The processing of developing your musical ear is essential to becoming a well rounded piano player.
The important thing is to start early, with basic exercises. Every song and technique you learn should be paired with an aural understanding.
For example, if you are working on the major scale and major triads, it is important to practice "hearing" these musical devices. The best way to do this is to sing them, externally first and then internally.
Singing "internally" is also known as "audiating."
As piano players, we want to be able to "sing" through our fingers.
To do this we need to learn the musical vocabulary and audiate it in our head before we even press down the keys. Over time, this 2 step process becomes 1 automatic step.
The most important ear training "building block" of music is to learn the intervals. Starting by singing the notes of a major scale. 1, 2, 3, 4, 5, 6, 7, 8. Practice ascending and descending.
Next, try to sing from the root (1) up to each interval and take note of the sound. 1-2, 1-3, 1-4, 1-5, 1-6, 1-7, 1-8. Also practice this descending from the top down.
A common practice tool here is to make interval associations with popular songs. For example, Happy birthday starts with an ascending major 2nd interval. Here Comes the Bride starts with an ascending perfect 4th.
The associations are like training wheels. Initially they are useful, and later on you will know your intervals without needing the reference songs.
You can practice intervals with this free app here: Interval Ear Training
Try to sing a major scale and modify the 3rd, 6th, and 7th to make it a minor scale. Every new piece of musical vocabulary you learn should be internalized through singing and audiating.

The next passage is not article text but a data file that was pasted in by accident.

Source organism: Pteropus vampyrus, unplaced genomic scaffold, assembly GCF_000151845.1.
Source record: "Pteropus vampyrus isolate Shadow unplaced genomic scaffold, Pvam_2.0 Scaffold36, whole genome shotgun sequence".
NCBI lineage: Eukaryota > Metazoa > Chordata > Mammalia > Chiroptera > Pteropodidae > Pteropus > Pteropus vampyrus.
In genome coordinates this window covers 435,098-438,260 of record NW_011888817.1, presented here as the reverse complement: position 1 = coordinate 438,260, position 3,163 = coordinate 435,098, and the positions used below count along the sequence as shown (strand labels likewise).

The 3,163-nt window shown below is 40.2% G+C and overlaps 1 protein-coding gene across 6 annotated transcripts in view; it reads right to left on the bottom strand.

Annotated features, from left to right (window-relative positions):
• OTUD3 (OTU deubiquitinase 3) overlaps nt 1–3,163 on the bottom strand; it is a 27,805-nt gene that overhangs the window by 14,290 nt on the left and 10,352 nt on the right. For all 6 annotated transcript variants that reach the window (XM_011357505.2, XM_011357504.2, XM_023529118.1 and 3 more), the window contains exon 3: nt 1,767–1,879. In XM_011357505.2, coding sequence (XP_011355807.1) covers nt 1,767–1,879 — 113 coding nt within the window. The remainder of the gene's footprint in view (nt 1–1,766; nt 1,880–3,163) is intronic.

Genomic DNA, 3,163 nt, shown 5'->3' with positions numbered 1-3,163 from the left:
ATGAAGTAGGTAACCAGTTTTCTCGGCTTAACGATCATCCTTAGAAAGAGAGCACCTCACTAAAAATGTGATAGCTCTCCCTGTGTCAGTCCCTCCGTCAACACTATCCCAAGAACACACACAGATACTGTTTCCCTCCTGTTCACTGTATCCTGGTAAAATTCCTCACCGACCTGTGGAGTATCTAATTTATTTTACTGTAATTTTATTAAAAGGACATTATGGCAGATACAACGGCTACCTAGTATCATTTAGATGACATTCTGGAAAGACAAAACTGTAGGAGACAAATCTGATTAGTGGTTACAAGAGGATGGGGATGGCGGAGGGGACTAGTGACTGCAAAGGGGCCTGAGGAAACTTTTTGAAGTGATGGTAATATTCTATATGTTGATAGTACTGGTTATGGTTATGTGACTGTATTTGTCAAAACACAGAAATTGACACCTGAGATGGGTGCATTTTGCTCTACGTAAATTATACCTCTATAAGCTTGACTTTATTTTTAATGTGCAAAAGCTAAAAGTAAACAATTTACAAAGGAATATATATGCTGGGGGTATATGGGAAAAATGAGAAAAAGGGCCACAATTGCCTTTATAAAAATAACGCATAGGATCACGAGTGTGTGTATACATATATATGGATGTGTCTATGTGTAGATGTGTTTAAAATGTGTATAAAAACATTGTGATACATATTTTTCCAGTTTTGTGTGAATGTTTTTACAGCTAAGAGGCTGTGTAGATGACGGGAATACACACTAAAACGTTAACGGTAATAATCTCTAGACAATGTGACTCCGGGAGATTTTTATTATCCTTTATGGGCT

Next you can try the chromatic scale. This scale can be more challenging with the sequence of 12 half steps, but it will really develop your ear.
You can practice scales and modes with this free app here: Scale Ear Training
After mastering intervals and scales, the next step is to work on triads, or 3-note chords. Start with the major triad (1-3-5) and then try to modify it to a minor, diminished, and augmented triad.
Then you can start to practice inversions, which are excellent for mastering 3rd and 4th intervals. You can also try out patterns such as 1-5, 3-8, 5-10.
Then practice common chord progressions, such as those involving primary chords (1, 4, and 5). The key here is to focus your ears on the bass, since the bass or "root" determines the chord. If you can follow the bass, you can figure out the chords.
As your understanding of theory grows, you can practice 7th chords including the major 7th, dominant 7th, minor 7th, half diminished and fully diminished 7th chords.
An important point about training your ear with chords is that the human voice can only sing 1 note at a time. We therefore need to "arpeggiate" the chord tones with our voice or inner ear. It takes time to develop the ear sufficiently to be able to hear chords internally without first arpeggiating them, but it can certainly be done.
You can practice scales with this free app here: Chord Ear Training
The key is to integrate ear training into every practice session. Most students are not deliberate enough about this, and they risk becoming "button pushers." You will never feel completely free to express yourself as a musician, especially as an improvisor, if you do not start to work on ear training (especially audiating). You need to be able to aurally anticipate what you play, and this happens through your inner ear.
First, it will be a 2 step process. You will sing something, and try to play it back. Over time the errors will lessen, and what you hear internally will instantly come out through your fingers. This is great to practice along with transposing. Try not to start in the same key each time. Explore the possibilities of all keys!
Make every interval, scale, chord, melody, and piece of music you practice feel as though you are "singing through your fingers."